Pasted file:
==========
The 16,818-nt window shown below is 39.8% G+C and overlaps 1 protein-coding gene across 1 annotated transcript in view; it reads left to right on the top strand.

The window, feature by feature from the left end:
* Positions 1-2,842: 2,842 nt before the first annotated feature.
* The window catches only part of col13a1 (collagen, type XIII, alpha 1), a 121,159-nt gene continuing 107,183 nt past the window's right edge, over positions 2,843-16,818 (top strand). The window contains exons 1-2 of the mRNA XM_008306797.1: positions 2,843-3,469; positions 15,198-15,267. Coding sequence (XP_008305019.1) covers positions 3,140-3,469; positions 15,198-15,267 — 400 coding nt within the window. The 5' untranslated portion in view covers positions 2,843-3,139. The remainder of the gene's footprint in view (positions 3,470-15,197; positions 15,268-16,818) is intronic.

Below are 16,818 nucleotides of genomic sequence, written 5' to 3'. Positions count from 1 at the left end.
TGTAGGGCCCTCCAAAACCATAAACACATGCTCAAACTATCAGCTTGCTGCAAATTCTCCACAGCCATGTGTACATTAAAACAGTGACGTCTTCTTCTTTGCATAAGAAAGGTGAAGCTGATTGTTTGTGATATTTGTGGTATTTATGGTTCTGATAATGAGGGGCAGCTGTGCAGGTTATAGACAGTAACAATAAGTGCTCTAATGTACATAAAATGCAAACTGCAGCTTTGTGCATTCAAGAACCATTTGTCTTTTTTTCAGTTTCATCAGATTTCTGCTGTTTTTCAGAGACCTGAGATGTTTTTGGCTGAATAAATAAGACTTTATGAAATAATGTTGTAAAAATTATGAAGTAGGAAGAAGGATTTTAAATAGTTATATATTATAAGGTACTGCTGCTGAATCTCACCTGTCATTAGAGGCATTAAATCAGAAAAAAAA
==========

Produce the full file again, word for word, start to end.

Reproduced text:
The 16,818-nt window shown below is 39.8% G+C and overlaps 1 protein-coding gene across 1 annotated transcript in view; it reads left to right on the top strand.

The window, feature by feature from the left end:
* Positions 1-2,842: 2,842 nt before the first annotated feature.
* The window catches only part of col13a1 (collagen, type XIII, alpha 1), a 121,159-nt gene continuing 107,183 nt past the window's right edge, over positions 2,843-16,818 (top strand). The window contains exons 1-2 of the mRNA XM_008306797.1: positions 2,843-3,469; positions 15,198-15,267. Coding sequence (XP_008305019.1) covers positions 3,140-3,469; positions 15,198-15,267 — 400 coding nt within the window. The 5' untranslated portion in view covers positions 2,843-3,139. The remainder of the gene's footprint in view (positions 3,470-15,197; positions 15,268-16,818) is intronic.

Below are 16,818 nucleotides of genomic sequence, written 5' to 3'. Positions count from 1 at the left end.
TGTAGGGCCCTCCAAAACCATAAACACATGCTCAAACTATCAGCTTGCTGCAAATTCTCCACAGCCATGTGTACATTAAAACAGTGACGTCTTCTTCTTTGCATAAGAAAGGTGAAGCTGATTGTTTGTGATATTTGTGGTATTTATGGTTCTGATAATGAGGGGCAGCTGTGCAGGTTATAGACAGTAACAATAAGTGCTCTAATGTACATAAAATGCAAACTGCAGCTTTGTGCATTCAAGAACCATTTGTCTTTTTTTCAGTTTCATCAGATTTCTGCTGTTTTTCAGAGACCTGAGATGTTTTTGGCTGAATAAATAAGACTTTATGAAATAATGTTGTAAAAATTATGAAGTAGGAAGAAGGATTTTAAATAGTTATATATTATAAGGTACTGCTGCTGAATCTCACCTGTCATTAGAGGCATTAAATCAGAAAAAAAA